If additional synchronization latches are desired to further reduce the possibility of meta-instability, these latches should be added to the full detector 142, the empty detector 144, and the deadlock detector 196, and the functions of detecting whether consecutive numbers of cells are empty or full should also be modified accordingly. For example, by adding an additional latch to latches 190/191 of full detector 142 (
The output of the deadlock detector 196 controls the injection of dummy data items into a cell 140. The deadlock output signal 198 (empty2) is fed into the put controller 146 which enables the enqueuing of a dummy data item. The detector's output is in turn synchronized through two ETDFF's controlled by CLKput. Once the dummy data item is injected, no further ones are injected since the output is deasserted (the FIFO is no longer appears empty since there are now two consecutive data items which will cause the input to 194 to be de-asserted).
The put and get control logic must be configured to handle dummy data items. The put controller 146 (
The FIFO 100 works under many operating conditions. However, there are nevertheless some circumstances which warrant additional design considerations. A first case is when the FIFO operates at very fast clock frequencies, and metastable states on control cannot be solved in one clock cycle. The second case concerns large discrepancies between the sender's and receiver's clock frequencies.
In general, it is desirable to have high mean time between failures (MTBF). At low clock frequencies, using two latches for synchronization, as described above, is usually sufficient for good MTBF. At higher clock frequencies the MTBF provided by the two latches may be inadequate. The synchronization may be made more robust by adding more latches to the global control signal, e.g., full 118 and/or empty 128, having a poor MTBF. To compensate for each added latch, the FIFO should be declared full when there is one extra empty cell left and declare the FIFO empty when there is one extra full cell left, thus modifying the full or empty logic accordingly.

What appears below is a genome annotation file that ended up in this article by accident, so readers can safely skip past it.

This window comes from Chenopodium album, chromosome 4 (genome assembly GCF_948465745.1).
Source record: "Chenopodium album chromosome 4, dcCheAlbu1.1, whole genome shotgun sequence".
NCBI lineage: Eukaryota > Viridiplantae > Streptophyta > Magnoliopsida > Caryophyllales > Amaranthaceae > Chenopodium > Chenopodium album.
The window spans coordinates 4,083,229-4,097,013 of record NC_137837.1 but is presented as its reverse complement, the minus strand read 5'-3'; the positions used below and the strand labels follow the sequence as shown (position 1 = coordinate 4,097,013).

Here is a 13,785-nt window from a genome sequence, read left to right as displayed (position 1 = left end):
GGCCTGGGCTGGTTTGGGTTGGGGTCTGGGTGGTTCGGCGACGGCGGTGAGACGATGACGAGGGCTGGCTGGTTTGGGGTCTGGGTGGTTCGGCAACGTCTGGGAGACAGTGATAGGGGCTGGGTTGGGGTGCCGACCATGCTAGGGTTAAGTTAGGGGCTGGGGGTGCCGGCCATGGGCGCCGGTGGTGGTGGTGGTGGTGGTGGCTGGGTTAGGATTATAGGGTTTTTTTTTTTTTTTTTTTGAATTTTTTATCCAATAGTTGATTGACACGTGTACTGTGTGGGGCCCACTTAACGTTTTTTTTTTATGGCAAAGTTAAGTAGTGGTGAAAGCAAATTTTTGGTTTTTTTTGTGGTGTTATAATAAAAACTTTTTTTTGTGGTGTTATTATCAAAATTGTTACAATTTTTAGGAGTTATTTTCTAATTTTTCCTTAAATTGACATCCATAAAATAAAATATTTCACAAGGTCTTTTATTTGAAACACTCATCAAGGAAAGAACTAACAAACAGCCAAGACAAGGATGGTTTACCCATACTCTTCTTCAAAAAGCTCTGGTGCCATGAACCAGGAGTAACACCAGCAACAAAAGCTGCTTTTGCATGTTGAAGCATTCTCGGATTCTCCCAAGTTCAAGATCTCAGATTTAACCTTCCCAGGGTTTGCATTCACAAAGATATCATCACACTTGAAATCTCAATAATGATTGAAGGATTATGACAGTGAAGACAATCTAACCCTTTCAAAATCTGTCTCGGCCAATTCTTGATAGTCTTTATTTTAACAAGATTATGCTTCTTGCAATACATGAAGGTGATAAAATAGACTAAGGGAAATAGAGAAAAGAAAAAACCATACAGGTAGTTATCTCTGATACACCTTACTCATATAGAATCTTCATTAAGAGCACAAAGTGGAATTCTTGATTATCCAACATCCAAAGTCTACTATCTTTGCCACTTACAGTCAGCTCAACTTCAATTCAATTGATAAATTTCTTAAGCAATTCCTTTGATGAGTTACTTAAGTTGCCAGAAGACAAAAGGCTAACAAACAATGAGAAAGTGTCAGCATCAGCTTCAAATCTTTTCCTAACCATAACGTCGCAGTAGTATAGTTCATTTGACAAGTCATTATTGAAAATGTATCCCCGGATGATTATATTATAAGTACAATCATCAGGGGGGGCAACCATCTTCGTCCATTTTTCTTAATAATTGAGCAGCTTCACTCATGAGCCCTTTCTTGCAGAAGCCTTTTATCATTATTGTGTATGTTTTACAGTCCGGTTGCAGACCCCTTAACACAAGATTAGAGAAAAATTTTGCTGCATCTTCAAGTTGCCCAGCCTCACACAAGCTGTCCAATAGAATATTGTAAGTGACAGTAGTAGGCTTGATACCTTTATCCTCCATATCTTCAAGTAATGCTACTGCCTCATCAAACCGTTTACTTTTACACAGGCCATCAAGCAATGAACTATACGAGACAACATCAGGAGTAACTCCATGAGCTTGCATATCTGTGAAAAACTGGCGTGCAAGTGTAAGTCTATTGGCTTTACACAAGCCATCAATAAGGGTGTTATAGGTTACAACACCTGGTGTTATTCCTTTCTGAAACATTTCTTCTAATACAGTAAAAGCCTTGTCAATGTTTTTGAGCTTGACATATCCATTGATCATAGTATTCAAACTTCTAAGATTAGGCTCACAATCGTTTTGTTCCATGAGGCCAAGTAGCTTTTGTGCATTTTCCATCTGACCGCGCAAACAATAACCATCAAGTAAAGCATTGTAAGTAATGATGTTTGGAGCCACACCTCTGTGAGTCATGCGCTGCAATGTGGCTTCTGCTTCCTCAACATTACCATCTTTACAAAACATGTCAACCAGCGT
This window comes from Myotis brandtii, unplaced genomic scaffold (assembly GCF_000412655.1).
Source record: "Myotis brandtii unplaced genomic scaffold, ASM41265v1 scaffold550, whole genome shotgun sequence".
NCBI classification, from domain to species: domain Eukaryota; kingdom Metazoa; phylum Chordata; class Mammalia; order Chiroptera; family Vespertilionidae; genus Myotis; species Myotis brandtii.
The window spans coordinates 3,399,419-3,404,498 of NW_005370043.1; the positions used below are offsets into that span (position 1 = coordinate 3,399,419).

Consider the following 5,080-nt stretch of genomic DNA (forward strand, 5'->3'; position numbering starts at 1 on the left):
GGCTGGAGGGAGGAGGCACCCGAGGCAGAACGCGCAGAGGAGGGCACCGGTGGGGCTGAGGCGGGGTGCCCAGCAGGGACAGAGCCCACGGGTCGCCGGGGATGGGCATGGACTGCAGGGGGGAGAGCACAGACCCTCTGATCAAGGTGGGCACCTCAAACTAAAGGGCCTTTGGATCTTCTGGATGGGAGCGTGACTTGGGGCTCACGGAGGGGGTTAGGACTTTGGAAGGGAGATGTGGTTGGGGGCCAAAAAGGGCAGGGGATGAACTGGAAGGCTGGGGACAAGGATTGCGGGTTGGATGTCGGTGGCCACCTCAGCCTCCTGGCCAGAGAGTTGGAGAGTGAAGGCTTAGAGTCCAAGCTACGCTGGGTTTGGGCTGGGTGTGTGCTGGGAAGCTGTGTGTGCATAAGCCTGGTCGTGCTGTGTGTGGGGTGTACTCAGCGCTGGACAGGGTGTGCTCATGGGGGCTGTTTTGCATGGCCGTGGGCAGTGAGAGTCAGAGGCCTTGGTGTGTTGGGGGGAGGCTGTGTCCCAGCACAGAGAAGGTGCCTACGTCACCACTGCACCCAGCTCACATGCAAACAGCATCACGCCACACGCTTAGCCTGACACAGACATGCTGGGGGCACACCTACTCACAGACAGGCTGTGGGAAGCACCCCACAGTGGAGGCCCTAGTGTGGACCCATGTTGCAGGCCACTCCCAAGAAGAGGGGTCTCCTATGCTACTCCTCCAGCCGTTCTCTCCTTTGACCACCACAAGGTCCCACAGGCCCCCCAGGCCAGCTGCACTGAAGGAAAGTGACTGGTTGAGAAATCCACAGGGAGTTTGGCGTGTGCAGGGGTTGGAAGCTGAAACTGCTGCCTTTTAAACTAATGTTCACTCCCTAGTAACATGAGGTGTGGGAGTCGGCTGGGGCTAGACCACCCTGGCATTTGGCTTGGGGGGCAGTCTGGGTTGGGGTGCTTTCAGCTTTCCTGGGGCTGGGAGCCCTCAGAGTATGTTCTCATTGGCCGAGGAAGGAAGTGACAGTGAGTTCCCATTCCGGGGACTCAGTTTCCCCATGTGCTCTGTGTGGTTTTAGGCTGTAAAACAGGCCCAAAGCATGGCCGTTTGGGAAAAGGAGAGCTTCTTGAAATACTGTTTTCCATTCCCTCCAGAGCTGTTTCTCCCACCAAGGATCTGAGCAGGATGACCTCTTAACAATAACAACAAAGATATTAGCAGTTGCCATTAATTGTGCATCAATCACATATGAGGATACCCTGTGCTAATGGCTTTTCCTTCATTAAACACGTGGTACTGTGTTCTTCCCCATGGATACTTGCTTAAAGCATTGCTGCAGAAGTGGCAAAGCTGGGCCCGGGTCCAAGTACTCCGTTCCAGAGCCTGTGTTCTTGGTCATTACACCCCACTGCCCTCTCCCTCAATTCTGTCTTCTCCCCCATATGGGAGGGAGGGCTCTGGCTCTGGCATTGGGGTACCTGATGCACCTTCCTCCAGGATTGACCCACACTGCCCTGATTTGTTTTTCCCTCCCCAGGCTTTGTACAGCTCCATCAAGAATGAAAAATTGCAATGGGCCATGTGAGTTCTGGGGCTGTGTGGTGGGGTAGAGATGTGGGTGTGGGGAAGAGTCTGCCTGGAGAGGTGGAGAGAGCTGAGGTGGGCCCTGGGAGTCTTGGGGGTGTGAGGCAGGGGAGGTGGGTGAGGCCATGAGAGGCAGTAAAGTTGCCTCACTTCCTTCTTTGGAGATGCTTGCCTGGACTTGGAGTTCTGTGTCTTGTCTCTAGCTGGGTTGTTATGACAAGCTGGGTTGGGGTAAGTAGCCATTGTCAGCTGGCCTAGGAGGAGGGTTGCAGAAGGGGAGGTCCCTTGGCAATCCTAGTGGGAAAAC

Large differences in clock speeds may cause malfunction in extreme cases. This malfunction may result from the early signaling of full/empty for a cell. As shown in
This problem may arise, for example, if there are exactly two data items in the FIFO and the sender sends a new data item. At the beginning of the clock cycle, the tail cell is set to full, but the actual data will only be latched at the end of the clock cycle. However, if the clock frequency of the receiver is more than three times that of the sender, the receiver can quickly read the two intervening valid data items and access then the tail cell. In this case, it can then read the stale data from this cell and complete the get operation, before the sender has completed its clock cycle and latched the new data.
A solution is to modify the full or empty logic (whichever controls the faster interface) to stop the faster interface earlier. Let us suppose that the receiver is much faster than the sender. The definition of empty is modified as follows: the FIFO is empty when there are less than three full cells left. In this case, the receiver will stall before reading the last item, so no stale data will be dequeued.
An alternative embodiment of the invention is contemplated for a system which does not require a full detector, e.g., the rate of enqueuing data is not expected to result in all the cells of the FIFO being filled. In such a case, the FIFO would be modified as illustrated in
The first problem of subsystems operating at different clock speeds has been addressed with respect to the embodiment of
An implementation of a relay station 213 a/213 b/213 c is illustrated in
Relay station 213 a/213 b/213 c works as follows. During normal operation, at the beginning of every clock cycle, the data packet received on packetIn 221 to relay station 213 b from the left relay station 213 a (shown in